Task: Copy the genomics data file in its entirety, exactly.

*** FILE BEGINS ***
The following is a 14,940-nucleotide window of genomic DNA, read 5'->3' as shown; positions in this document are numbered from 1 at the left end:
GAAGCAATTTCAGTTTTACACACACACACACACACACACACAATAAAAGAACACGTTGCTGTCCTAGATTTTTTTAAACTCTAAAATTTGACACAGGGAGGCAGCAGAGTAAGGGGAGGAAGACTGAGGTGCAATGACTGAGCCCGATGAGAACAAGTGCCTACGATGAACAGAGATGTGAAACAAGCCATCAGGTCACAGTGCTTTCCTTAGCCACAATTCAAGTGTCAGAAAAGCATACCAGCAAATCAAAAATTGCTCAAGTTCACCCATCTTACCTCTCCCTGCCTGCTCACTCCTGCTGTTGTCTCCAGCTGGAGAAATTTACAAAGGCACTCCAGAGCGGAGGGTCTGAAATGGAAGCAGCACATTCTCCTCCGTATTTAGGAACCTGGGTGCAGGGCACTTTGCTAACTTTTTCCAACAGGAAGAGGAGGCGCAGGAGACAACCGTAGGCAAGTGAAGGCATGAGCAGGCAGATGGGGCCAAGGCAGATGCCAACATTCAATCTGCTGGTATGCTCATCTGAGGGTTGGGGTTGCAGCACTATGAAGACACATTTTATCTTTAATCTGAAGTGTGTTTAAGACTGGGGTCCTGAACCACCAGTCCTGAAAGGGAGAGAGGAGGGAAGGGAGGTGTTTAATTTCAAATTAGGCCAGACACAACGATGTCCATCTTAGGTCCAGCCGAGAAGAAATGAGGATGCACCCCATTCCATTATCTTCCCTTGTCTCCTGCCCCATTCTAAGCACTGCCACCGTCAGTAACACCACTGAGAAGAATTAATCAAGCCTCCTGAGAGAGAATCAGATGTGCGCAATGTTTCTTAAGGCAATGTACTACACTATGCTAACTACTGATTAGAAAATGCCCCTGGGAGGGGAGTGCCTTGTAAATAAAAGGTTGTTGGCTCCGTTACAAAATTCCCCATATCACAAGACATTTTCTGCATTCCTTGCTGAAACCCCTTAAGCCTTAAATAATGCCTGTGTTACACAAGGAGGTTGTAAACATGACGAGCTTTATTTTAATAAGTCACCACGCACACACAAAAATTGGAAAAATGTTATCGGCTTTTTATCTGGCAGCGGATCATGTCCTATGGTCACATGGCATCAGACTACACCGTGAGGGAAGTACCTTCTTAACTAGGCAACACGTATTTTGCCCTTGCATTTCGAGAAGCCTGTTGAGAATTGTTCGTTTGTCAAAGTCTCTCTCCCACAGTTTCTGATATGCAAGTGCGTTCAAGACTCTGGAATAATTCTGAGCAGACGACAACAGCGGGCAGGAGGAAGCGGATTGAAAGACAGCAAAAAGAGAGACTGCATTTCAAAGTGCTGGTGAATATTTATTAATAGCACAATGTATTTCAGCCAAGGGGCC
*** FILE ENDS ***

The following is a 14,940-nucleotide window of genomic DNA, read 5'->3' as shown; positions in this document are numbered from 1 at the left end:
GAAGCAATTTCAGTTTTACACACACACACACACACACACACAATAAAAGAACACGTTGCTGTCCTAGATTTTTTTAAACTCTAAAATTTGACACAGGGAGGCAGCAGAGTAAGGGGAGGAAGACTGAGGTGCAATGACTGAGCCCGATGAGAACAAGTGCCTACGATGAACAGAGATGTGAAACAAGCCATCAGGTCACAGTGCTTTCCTTAGCCACAATTCAAGTGTCAGAAAAGCATACCAGCAAATCAAAAATTGCTCAAGTTCACCCATCTTACCTCTCCCTGCCTGCTCACTCCTGCTGTTGTCTCCAGCTGGAGAAATTTACAAAGGCACTCCAGAGCGGAGGGTCTGAAATGGAAGCAGCACATTCTCCTCCGTATTTAGGAACCTGGGTGCAGGGCACTTTGCTAACTTTTTCCAACAGGAAGAGGAGGCGCAGGAGACAACCGTAGGCAAGTGAAGGCATGAGCAGGCAGATGGGGCCAAGGCAGATGCCAACATTCAATCTGCTGGTATGCTCATCTGAGGGTTGGGGTTGCAGCACTATGAAGACACATTTTATCTTTAATCTGAAGTGTGTTTAAGACTGGGGTCCTGAACCACCAGTCCTGAAAGGGAGAGAGGAGGGAAGGGAGGTGTTTAATTTCAAATTAGGCCAGACACAACGATGTCCATCTTAGGTCCAGCCGAGAAGAAATGAGGATGCACCCCATTCCATTATCTTCCCTTGTCTCCTGCCCCATTCTAAGCACTGCCACCGTCAGTAACACCACTGAGAAGAATTAATCAAGCCTCCTGAGAGAGAATCAGATGTGCGCAATGTTTCTTAAGGCAATGTACTACACTATGCTAACTACTGATTAGAAAATGCCCCTGGGAGGGGAGTGCCTTGTAAATAAAAGGTTGTTGGCTCCGTTACAAAATTCCCCATATCACAAGACATTTTCTGCATTCCTTGCTGAAACCCCTTAAGCCTTAAATAATGCCTGTGTTACACAAGGAGGTTGTAAACATGACGAGCTTTATTTTAATAAGTCACCACGCACACACAAAAATTGGAAAAATGTTATCGGCTTTTTATCTGGCAGCGGATCATGTCCTATGGTCACATGGCATCAGACTACACCGTGAGGGAAGTACCTTCTTAACTAGGCAACACGTATTTTGCCCTTGCATTTCGAGAAGCCTGTTGAGAATTGTTCGTTTGTCAAAGTCTCTCTCCCACAGTTTCTGATATGCAAGTGCGTTCAAGACTCTGGAATAATTCTGAGCAGACGACAACAGCGGGCAGGAGGAAGCGGATTGAAAGACAGCAAAAAGAGAGACTGCATTTCAAAGTGCTGGTGAATATTTATTAATAGCACAATGTATTTCAGCCAAGGGGCC